Cutting dietary phosphate doesn't save dialysis patients' lives

December 09, 2010

Doctors often ask kidney disease patients on dialysis to limit the amount of phosphate they consume in their diets, but this does not help prolong their lives, according to a study appearing in an upcoming issue of the Clinical Journal of the American Society Nephrology (CJASN). The results even suggest that prescribing low phosphate diets may increase dialysis patients' risk of premature death.

Blood phosphate levels are often high in patients with kidney disease, and dialysis treatments cannot effectively remove all of the dietary phosphate that a person normally consumes. Because elevated phosphate can lead to serious complications and premature death, dialysis patients are advised to restrict their phosphate intake and/or take phosphate binder medications. Kidney specialists and dietitians have long espoused dietary phosphate restriction; however, there have been few studies of its long-term effects on patient survival and health.

To investigate the issue, Steven Brunelli, MD, MSCE (Brigham and Women's Hospital and Harvard Medical School), Katherine Lynch, MD (Beth Israel Deaconess Medical Center), and their colleagues analyzed data from 1751 patients on dialysis who were followed for an average of 2.3 years. Prescribed daily dietary phosphate was restricted to levels < 870 mg, 871-999 mg, 1000 mg, 1001-2000 mg, and not restricted in 300, 314, 307, 297 and 533 participants, respectively.

The researchers found that patients who were prescribed more restrictive dietary phosphate levels had poorer nutritional status and were more likely to require nutritional supplements. Also, patients with more liberal dietary phosphate restrictions were less likely to die during the study. Specifically, patients prescribed 1001-2000 mg/day were 27% less likely to die and those with no specified phosphate restriction were 29% less likely to die than patients prescribed < 870 mg/day.

When comparing different subgroups of patients, the investigators found a more pronounced survival benefit of liberal dietary phosphate prescription among non-blacks, patients without elevated phosphate levels, and those not taking vitamin D.

"Our data suggest that prescription of low phosphate diets did not improve survival among hemodialysis patients and may, in fact, be associated with greater mortality," said Dr. Brunelli. "In part, this may relate to compromised intake of other essential macronutrients--such as protein--that occur unintendedly when low phosphate diets are prescribed, which may offset or supersede any beneficial effects on phosphate mitigation."

Dr. Brunelli noted that these findings apply to naturally occurring phosphate only and do not pertain to foods that are high in phosphate due to phosphate-containing food additives, which were much less abundant in foods at the time the study data were collected (1995-2001). This is very important for several reasons: 1) phosphate additives are now exceedingly common in foods and are present in high doses, 2) additive phosphate is more readily absorbed by the body than naturally occurring phosphate, and 3) foods with intrinsically high phosphate tend to be rich in other nutrients, whereas foods rendered high in phosphate are not necessarily so. Therefore, the effects of foods that are high in phosphate-containing food additives should be investigated in future studies.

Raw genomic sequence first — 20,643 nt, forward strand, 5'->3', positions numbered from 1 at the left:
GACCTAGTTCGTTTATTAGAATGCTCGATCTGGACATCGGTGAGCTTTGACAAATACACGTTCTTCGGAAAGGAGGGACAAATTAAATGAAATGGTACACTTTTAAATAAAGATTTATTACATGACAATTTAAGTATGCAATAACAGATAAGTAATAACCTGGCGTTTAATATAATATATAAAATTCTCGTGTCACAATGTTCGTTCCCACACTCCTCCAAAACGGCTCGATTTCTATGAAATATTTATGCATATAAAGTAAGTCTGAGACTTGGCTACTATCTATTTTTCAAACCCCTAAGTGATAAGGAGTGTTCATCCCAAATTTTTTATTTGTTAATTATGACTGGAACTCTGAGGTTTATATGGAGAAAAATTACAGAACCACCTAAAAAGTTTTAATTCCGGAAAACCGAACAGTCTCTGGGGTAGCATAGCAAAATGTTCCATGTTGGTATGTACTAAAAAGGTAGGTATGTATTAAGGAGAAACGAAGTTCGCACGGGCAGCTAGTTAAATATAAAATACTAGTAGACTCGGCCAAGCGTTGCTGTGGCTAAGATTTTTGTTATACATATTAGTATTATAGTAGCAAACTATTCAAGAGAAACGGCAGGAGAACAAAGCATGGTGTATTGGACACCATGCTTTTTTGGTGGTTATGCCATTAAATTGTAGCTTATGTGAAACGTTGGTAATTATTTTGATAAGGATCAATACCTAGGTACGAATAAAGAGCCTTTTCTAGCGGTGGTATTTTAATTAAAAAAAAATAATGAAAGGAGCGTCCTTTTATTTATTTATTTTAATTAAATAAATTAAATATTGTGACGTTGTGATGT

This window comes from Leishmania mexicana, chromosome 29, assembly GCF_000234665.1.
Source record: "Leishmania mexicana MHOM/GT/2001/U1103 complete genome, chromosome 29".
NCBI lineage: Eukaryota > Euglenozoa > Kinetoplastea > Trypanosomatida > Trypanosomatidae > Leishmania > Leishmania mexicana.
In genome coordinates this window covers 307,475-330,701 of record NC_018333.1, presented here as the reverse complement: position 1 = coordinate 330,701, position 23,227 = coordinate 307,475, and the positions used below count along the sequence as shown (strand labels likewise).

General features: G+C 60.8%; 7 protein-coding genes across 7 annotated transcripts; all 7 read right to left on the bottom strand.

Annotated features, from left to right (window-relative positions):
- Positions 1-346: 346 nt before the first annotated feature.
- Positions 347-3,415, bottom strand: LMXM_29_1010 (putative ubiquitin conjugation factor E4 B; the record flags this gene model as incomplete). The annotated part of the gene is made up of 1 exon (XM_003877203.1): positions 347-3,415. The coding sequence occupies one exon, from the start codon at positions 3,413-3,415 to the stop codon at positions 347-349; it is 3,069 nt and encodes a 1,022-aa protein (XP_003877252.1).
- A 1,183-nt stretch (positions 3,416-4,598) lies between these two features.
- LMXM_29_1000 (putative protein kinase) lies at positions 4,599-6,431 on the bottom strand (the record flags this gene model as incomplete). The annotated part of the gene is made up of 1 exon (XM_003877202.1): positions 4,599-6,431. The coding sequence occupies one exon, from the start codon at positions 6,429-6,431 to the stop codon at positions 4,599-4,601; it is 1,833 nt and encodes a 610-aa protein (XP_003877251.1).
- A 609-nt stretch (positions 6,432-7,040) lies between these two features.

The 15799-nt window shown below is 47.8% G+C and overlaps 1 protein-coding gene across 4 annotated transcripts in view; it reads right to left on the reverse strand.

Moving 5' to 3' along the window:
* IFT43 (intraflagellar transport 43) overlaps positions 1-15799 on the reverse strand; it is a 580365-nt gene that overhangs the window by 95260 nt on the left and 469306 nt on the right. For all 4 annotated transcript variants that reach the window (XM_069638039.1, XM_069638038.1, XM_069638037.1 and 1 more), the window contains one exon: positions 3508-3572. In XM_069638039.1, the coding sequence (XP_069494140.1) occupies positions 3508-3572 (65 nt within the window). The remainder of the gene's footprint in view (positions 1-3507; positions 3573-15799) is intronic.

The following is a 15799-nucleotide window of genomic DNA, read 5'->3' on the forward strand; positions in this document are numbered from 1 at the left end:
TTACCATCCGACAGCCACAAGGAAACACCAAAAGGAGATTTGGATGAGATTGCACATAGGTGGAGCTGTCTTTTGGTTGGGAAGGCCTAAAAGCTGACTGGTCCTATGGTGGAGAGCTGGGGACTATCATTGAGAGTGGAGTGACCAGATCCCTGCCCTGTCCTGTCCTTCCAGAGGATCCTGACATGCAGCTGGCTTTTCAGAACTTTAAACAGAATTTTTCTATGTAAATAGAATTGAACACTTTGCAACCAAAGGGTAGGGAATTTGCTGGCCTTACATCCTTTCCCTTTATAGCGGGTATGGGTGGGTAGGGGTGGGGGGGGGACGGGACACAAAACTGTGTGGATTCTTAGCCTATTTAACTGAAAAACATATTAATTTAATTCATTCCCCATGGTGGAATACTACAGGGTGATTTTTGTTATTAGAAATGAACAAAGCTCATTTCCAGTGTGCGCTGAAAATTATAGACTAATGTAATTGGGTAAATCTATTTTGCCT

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Study co-authors include Rebecca Lynch, MS, RD (Brigham and Women's Hospital) and Gary Curhan, MD, ScD (Brigham and Women's Hospital and Harvard Medical School).

Disclosures: Dr. Brunelli's spouse is an employee of Genzyme, which manufactures Renvela, a phosphate binder. Dr. Brunelli has served on advisory boards for Amgen and C.B. Fleet Company. Dr. Curhan is the incoming editor of CJASN. The other authors reported no financial disclosures.

The article, entitled "The Association between Prescribed Dietary Phosphate Restriction and Mortality among Hemodialysis Patients," will appear online at http://cjasn.asnjournals.org/ on December 9, 2010, doi 10.2215/CJN.04620510.

The content of this article does not reflect the views or opinions of The American Society of Nephrology (ASN). Responsibility for the information and views expressed therein lies entirely with the author(s). ASN does not offer medical advice. All content in ASN publications is for informational purposes only, and is not intended to cover all possible uses, directions, precautions, drug interactions, or adverse effects. This content should not be used during a medical emergency or for the diagnosis or treatment of any medical condition. Please consult your doctor or other qualified health care provider if you have any questions about a medical condition, or before taking any drug, changing your diet or commencing or discontinuing any course of treatment. Do not ignore or delay obtaining professional medical advice because of information accessed through ASN. Call 911 or your doctor for all medical emergencies.

Founded in 1966 and comprised of more than 12,000 members, the American Society of Nephrology (ASN) leads the fight against kidney disease by educating health professionals, sharing new knowledge, advancing research, and advocating the highest quality care for patients.

American Society of Nephrology

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